[seadog] More action on single hull tankers

LONDON, July 14 (Reuters) - The United Nation's maritime arm said on Monday
it would decide this week whether to adopt tough new European Union laws
outlawing some single-hulled oil tankers globally or shelve the idea
altogether.

The International Maritime Organisation (IMO) said it would debate the
far-reaching proposals at its Marine Environment Protection Committee
meeting this week.

"Changes to (the) Marine Polution Convention (MARPOL) will be considered.
IMO could go ahead with them or could reject them altogether," a spokeswoman
said.

Industry experts consider the meeting to be one of the most critical in
recent years as the decision will shape the future of oil transportation at
a global level.

The EU, shocked by the economic and environmental devastation wrought by the
sinking of the Prestige oil tanker in November, is pushing to outlaw the
transportation of all heavy grades of oil on single-hulled ships by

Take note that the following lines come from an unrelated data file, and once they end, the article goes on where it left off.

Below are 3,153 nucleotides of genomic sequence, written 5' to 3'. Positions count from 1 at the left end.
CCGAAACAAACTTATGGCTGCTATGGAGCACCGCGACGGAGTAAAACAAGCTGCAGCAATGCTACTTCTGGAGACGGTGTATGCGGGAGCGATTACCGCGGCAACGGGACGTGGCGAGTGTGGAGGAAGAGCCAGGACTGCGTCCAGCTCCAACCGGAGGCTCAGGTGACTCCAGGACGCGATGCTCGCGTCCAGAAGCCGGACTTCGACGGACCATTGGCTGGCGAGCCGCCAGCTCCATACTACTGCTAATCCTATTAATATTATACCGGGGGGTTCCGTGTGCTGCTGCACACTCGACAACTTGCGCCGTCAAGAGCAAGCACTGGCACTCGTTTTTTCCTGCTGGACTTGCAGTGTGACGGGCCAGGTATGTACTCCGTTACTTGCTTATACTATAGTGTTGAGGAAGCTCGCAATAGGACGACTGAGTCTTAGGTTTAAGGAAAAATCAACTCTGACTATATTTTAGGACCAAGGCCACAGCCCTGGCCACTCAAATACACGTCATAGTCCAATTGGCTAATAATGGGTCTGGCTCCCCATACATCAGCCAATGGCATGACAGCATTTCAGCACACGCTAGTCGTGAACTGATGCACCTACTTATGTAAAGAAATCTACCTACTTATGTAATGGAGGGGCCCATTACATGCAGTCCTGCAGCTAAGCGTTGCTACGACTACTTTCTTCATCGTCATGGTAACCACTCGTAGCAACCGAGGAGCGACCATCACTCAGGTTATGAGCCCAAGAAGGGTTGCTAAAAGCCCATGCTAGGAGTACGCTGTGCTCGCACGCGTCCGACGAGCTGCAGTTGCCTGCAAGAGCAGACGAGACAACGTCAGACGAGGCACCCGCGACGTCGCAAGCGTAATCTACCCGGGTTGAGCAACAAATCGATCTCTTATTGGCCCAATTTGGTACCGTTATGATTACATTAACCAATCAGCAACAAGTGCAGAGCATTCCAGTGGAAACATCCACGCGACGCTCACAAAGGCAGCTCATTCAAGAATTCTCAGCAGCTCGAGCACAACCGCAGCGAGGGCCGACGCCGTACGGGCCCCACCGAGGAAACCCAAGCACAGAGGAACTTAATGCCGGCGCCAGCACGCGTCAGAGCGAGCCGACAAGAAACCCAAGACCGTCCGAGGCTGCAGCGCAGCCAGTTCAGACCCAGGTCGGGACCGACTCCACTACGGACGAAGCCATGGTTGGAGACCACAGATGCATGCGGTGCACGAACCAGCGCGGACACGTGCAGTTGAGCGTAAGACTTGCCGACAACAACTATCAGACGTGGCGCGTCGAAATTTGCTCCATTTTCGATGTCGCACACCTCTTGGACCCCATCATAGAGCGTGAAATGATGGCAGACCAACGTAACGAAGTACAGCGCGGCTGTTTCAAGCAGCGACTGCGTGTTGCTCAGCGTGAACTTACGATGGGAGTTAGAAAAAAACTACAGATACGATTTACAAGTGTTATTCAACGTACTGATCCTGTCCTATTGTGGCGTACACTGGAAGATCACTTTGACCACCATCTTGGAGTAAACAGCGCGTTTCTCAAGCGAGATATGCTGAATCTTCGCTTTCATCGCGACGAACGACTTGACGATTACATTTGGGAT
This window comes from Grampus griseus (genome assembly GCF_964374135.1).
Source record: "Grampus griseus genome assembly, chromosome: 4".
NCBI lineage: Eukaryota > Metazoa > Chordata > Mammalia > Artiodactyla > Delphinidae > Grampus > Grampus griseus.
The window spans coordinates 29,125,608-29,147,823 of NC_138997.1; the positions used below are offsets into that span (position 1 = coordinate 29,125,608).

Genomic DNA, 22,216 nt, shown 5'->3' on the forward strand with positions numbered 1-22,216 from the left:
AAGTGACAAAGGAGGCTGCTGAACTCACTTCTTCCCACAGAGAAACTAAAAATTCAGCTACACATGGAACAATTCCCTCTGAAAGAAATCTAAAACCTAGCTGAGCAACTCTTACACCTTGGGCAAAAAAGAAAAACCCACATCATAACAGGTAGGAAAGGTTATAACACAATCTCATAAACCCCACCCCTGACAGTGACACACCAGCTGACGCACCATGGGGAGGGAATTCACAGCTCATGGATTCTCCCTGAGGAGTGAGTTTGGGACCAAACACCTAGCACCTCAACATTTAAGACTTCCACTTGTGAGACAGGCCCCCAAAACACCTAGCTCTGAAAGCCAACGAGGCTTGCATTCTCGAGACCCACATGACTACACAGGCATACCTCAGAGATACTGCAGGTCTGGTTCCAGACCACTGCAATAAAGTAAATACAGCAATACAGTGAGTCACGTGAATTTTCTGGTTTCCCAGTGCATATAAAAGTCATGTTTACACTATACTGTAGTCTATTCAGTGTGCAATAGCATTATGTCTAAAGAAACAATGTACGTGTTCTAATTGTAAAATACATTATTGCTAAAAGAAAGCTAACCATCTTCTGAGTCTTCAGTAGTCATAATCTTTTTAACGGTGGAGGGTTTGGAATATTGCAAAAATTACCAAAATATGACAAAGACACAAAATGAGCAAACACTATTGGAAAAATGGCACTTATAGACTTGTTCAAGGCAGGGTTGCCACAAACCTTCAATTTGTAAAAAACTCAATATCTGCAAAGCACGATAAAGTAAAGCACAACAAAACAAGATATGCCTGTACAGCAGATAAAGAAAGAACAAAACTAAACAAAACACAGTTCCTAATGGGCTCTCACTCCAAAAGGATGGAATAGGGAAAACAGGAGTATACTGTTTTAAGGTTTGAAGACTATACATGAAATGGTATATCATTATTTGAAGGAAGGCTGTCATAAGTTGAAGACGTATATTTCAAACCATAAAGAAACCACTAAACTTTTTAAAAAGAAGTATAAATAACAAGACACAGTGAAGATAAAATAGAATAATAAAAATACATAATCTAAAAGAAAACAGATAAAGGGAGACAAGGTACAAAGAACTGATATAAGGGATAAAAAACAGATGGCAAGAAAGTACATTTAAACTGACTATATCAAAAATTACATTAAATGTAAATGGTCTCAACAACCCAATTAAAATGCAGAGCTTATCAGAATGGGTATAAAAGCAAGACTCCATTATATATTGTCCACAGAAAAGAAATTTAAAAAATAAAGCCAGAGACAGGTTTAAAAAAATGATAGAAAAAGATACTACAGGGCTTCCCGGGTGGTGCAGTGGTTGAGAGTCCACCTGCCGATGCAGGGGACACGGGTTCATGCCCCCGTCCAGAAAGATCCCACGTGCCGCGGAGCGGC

September.

It also proposes radically accelerating the phase-out of all single-hulled
tankers, much to the bewilderment of the IMO which has its own global
timetable for phasing out old and potentially dangerous oil tankers.

A spokeswoman for the IMO reiterated that it disapproved of "unilateral or
regional" action on the basis that it damaged the concept of universal
regulation; discriminated against other regions; confused the industry and
had a negative impact on the supply of oil.

The IMO said it had already appointed a team of experts to undertake an
impact study on the tougher regulations should they be introduced.

The report, which has not been made public, takes into account criteria like
the volume of oil traded on the world's oceans and the number of
single-hulled vessels available.

The spokeswoman said a working group had been set up to discuss the finer
points of the changes ahead of a final decision on Friday.

Some 125 nations have signed up to the MARPOL Convention, representing 97
percent of the world's tanker fleet.



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